The soaring demand for higher education is likely to mean that poorer students will lose out on university places unless ministers help the education sector expand, the director of strategy at UCAS says.
This year, the second highest number of students on record were admitted into university on A-Level results day, following the all-time record the year before. UCAS predicts that higher education applicants will soar to at least a million by 2026, compared to the current 700,000 a year.
This growth is believed to be driven by many factors: more people wanting to attend higher education, more 18-year-olds in the general population, and a surge of international students wanting to study in the UK.
Disadvantaged students are the most likely victims of this rapid increase in demand for higher education. This is due to the long-standing attainment gap that sees privately school children achieve, on average, better grades than state school students.
In this year’s A level results, 58% of the top grades (A* and A) were achieved by public school candidates. As well as this, the gap between private and state school students has jumped since the pandemic from 20.5% in 2019 to 44.7% this year.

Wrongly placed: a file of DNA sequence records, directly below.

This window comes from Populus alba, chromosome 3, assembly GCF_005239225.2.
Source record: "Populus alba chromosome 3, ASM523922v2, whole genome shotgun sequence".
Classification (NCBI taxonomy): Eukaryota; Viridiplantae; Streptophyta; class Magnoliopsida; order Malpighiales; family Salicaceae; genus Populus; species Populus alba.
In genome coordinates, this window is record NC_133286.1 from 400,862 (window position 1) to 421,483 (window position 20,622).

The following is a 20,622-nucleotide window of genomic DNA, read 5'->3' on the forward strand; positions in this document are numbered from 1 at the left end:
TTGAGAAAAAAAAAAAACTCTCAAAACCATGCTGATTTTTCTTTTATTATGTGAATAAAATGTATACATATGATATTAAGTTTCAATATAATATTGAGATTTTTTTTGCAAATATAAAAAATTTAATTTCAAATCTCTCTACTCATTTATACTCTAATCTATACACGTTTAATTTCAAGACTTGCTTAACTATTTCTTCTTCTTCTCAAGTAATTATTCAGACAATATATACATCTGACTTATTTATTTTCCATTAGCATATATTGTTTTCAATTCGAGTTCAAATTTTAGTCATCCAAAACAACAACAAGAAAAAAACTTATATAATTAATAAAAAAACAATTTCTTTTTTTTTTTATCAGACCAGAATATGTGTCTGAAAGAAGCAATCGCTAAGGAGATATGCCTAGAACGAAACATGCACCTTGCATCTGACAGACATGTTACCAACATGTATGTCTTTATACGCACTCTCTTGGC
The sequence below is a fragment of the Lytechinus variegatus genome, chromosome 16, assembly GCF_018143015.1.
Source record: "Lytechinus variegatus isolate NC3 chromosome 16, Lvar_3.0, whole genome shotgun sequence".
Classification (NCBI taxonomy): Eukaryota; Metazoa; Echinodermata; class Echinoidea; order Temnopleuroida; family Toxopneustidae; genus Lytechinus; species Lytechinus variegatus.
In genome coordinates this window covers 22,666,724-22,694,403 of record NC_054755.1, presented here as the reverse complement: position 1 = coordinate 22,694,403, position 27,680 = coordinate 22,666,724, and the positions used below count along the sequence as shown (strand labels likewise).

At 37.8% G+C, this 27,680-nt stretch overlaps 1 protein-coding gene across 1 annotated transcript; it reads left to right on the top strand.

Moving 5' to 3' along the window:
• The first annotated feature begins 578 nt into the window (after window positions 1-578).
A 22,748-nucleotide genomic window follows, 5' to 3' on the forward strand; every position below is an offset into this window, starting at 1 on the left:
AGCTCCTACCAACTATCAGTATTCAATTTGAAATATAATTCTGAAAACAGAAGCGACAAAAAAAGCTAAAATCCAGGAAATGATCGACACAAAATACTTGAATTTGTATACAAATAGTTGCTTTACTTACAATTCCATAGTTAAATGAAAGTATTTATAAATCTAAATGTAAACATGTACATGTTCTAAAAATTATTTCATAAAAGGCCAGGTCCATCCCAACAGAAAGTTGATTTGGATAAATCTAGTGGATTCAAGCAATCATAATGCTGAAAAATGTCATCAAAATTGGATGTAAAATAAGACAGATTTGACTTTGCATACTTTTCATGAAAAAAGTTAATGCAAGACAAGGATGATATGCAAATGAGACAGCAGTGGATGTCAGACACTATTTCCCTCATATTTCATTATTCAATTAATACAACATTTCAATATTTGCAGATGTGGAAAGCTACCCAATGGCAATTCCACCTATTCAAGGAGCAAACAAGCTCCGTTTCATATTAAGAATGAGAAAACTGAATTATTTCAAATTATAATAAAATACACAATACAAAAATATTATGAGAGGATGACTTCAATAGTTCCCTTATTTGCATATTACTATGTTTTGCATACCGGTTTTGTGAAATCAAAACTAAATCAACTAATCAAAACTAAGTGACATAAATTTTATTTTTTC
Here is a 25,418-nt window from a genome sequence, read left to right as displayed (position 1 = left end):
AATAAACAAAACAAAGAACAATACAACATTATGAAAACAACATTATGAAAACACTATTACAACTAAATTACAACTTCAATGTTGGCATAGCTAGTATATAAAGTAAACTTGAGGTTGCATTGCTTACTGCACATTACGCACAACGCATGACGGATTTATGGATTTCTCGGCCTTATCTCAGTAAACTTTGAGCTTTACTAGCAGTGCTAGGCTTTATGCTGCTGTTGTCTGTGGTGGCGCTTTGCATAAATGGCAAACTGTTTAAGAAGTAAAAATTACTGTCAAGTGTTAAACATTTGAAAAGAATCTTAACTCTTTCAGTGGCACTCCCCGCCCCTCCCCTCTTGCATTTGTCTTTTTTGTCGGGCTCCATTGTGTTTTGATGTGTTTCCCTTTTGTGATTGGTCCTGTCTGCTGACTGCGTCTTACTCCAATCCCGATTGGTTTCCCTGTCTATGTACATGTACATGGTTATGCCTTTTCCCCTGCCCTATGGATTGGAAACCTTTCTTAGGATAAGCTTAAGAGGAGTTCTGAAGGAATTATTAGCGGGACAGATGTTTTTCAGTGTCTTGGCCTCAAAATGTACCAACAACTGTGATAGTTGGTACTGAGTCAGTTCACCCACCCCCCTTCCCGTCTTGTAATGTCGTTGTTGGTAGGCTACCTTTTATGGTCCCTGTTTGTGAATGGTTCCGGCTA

Mr John Cope, the Director of Strategy at UCAS, says that between 10 to 20 new universities would need to be built in order to cater for the extra 250,000 expected applicants in the next few years.
Instead, it is argued that demand could be dealt with by increased funding and opportunities for apprenticeships. If all apprenticeships were published via UCAS, which is where most students already go to find suitable career options, then they would be more accessible to students.
A spokesperson for the Department for Education seemed to support this idea by saying that the “traditional three year degree is not the only route to success and a great job, which is why we are investing in degree apprenticeships and high-quality technical training options that are just as prestigious and rewarding as academic routes”.